*Fira – a cart
*Frilka – a Hutsul flute, another name – floyara

A wonderful pace to take a rest from the city rush

Volodymyr (in the center) as a guide

The best experience of the world is in the natural environment

Milking a cow can be a real challenge for novices

The same as weaving fabrics

Guests are cooking

Learning to bake bread

There’s nothing tastier than bread baked in a real oven

Local cooking

This season (2010) we’ve had a lot of guests. In July flooding prevented some people from coming but actually that wasn’t the flooding because we didn’t have much of it but the fuss of different informational channels. Instead, in August people were coming continuously; all the time someone was leaving and someone coming; about thirty people stayed with us in general: for shorter or longer periods of time.

— Where did you learn all those crafts you propose to your guests: baking bread, churning butter, weaving carpets, clay modeling? Is there anyone who helps you to implement recreation programs?

I’ve known a lot of things from my childhood. Some of the crafts such as baking bread or weaving I was learning in the process from local women. My nanashka (godmother) lives rather close to my place in Berezov and she helps me a lot.

— The price of 150 UAH per person a day for these conditions with such an intensive program looks very loyal to me (measuring by Kyiv standards)? How did you estimate the cost of the services? Did you make any calculations?

Somehow the cost formed itself on its own. Ancient cooking is rather simple and it doesn’t require any expensive products. Besides, we cook together. The cow we milk is my godmother’s and as for the horse, I borrow it from a neighbor.

— What does a person need to come to stay with you?

What is needed… To buy a train ticket, to pack clothes that one can afford to soil, to take strong shoes and come. But before that one should give me a phone call for registration. No special preparation is needed.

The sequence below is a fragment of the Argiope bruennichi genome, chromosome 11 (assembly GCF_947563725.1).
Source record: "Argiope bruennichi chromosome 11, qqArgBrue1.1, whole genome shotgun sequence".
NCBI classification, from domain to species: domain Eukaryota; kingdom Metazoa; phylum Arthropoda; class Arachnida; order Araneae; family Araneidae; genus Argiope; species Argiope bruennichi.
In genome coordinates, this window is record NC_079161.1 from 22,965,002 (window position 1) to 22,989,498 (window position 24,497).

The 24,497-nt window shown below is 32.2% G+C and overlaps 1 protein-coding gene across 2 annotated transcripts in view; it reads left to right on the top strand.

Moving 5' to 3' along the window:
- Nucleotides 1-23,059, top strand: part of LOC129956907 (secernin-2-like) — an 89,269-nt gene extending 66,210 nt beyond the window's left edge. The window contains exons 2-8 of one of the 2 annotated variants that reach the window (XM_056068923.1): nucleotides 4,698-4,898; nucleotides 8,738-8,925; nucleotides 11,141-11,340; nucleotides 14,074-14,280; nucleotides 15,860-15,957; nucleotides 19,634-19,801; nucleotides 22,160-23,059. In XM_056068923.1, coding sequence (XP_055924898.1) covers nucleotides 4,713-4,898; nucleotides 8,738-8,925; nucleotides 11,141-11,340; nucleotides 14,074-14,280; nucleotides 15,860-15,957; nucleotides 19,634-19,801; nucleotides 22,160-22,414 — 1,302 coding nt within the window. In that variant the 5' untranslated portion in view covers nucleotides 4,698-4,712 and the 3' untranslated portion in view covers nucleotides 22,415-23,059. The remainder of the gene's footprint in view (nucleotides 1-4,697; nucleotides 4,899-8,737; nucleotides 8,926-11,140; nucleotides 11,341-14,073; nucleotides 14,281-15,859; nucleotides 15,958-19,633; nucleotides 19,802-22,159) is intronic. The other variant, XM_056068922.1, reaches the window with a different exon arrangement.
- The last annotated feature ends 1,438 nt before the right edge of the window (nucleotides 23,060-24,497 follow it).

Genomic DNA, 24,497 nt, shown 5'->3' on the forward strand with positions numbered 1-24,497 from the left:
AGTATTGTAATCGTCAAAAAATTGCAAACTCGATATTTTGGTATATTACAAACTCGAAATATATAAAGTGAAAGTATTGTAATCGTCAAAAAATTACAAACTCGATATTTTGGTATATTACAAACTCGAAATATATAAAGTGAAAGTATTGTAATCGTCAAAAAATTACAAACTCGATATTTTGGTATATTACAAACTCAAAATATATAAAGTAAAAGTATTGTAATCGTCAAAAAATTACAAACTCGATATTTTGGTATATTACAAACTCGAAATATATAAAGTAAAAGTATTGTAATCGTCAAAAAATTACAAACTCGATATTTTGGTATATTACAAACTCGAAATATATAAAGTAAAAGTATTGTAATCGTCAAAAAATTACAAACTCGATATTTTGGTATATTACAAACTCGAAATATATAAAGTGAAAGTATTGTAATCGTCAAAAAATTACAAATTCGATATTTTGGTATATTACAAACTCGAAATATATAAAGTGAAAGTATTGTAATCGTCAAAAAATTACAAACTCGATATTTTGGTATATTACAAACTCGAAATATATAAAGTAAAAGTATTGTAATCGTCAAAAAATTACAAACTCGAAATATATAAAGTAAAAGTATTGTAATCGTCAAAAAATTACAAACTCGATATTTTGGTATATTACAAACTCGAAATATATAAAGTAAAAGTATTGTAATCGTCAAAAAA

Exhibits from the private museum: Hutsul everyday household items

“Wooden items from my collection would be enough for several ancient households…”

— What examples of Hutsul antiquarian things do you have in your home museum? How many items approximately have you collected?

I don’t know how many items I have in my museum but in general there are several kinds of them. The heaviest ones are chests. At present I have 29 of them and I keep clothes in them. I have several examples made in Berezov noble style which has disappeared practically completely by now. Beside chests I have a lot of other wooden house ware, barrels, berbenytsyas, milk-pails, measuring bowls, other houseware such as conovkas, diletkas, kobilkas, jugs, glazed crockery, butter dishes, nakryvchynas (covers), mechanized and manual tow machines, spins, terlytsyas, combs, dergivkas etc. They would be sufficient to equip several ancient households. 🙂 Basically I have practically everything that surrounded people in their houses and outside, things which they possibly used during working days and holidays. Ancient documents, photographs and books I keep separately. In addition, I have several nobility documents and agreements for purchase of land dated the end of 18th – the beginning of the 19th century.

“My grandfather also dreamed about a home museum but it he never managed to come to it…”

— I began to get interested in the old times in my 3rd grade of the secondary school; once I took out all the ancient things that could be found at home and put them on the TV-set. They made my first home museum. 🙂 I don’t know where this feeling emerged from but I do remember I was very interested in that. Among all those things there was a spoon brought by a relative from the First World War; there were coral and coin necklaces of my great grandmother; a manual coffee grinder and something else. As for coins, I started to collect them when in my kindergarten yet. So, it’s something running in the blood. My mom told me once that my grandfather also wanted to organize a home museum but he never managed to come to it.

The main photo
Yury Solomiychuk-Yuzenchuk (left) with his Sich friends from Brusturiv-Kosmach. On the way back from a Sich holiday in Stanislav, 1904. Verkhovyna, Ivano-Frankivsk region

Kateryna Kachur, Rukotvory
Photographs from Volodymyr Kitseluk’s blog:, from and from several personal blogs:,,

Translated by Olena Guda